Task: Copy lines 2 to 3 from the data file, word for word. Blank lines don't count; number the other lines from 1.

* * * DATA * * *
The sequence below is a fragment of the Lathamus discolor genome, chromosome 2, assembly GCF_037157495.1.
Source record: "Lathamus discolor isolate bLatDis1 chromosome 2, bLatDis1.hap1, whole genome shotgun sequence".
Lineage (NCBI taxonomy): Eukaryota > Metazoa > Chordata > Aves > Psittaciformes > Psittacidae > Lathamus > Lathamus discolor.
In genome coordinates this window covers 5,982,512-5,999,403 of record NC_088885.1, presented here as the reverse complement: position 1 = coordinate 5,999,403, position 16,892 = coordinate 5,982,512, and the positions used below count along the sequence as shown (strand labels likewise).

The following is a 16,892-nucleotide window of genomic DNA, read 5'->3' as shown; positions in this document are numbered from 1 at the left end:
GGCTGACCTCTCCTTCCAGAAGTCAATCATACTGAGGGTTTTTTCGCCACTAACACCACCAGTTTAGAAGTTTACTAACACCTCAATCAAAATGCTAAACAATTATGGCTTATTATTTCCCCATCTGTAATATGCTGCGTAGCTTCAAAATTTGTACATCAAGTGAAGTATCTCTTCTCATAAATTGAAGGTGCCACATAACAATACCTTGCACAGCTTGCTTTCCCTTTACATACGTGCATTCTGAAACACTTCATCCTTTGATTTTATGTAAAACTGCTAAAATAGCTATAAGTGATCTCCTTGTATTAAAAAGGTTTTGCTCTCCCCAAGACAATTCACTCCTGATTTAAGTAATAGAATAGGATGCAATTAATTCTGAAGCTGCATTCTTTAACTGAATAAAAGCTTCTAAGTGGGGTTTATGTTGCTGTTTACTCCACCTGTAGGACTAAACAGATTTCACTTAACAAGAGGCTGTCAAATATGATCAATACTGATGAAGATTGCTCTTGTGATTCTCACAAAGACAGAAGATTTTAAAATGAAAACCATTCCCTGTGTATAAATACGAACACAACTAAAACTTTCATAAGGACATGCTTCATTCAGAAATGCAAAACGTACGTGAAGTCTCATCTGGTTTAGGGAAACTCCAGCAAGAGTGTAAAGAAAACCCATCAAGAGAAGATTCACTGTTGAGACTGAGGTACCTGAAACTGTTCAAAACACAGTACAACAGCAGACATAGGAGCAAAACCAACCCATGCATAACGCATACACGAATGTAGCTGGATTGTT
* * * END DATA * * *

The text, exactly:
Source record: "Lathamus discolor isolate bLatDis1 chromosome 2, bLatDis1.hap1, whole genome shotgun sequence".
Lineage (NCBI taxonomy): Eukaryota > Metazoa > Chordata > Aves > Psittaciformes > Psittacidae > Lathamus > Lathamus discolor.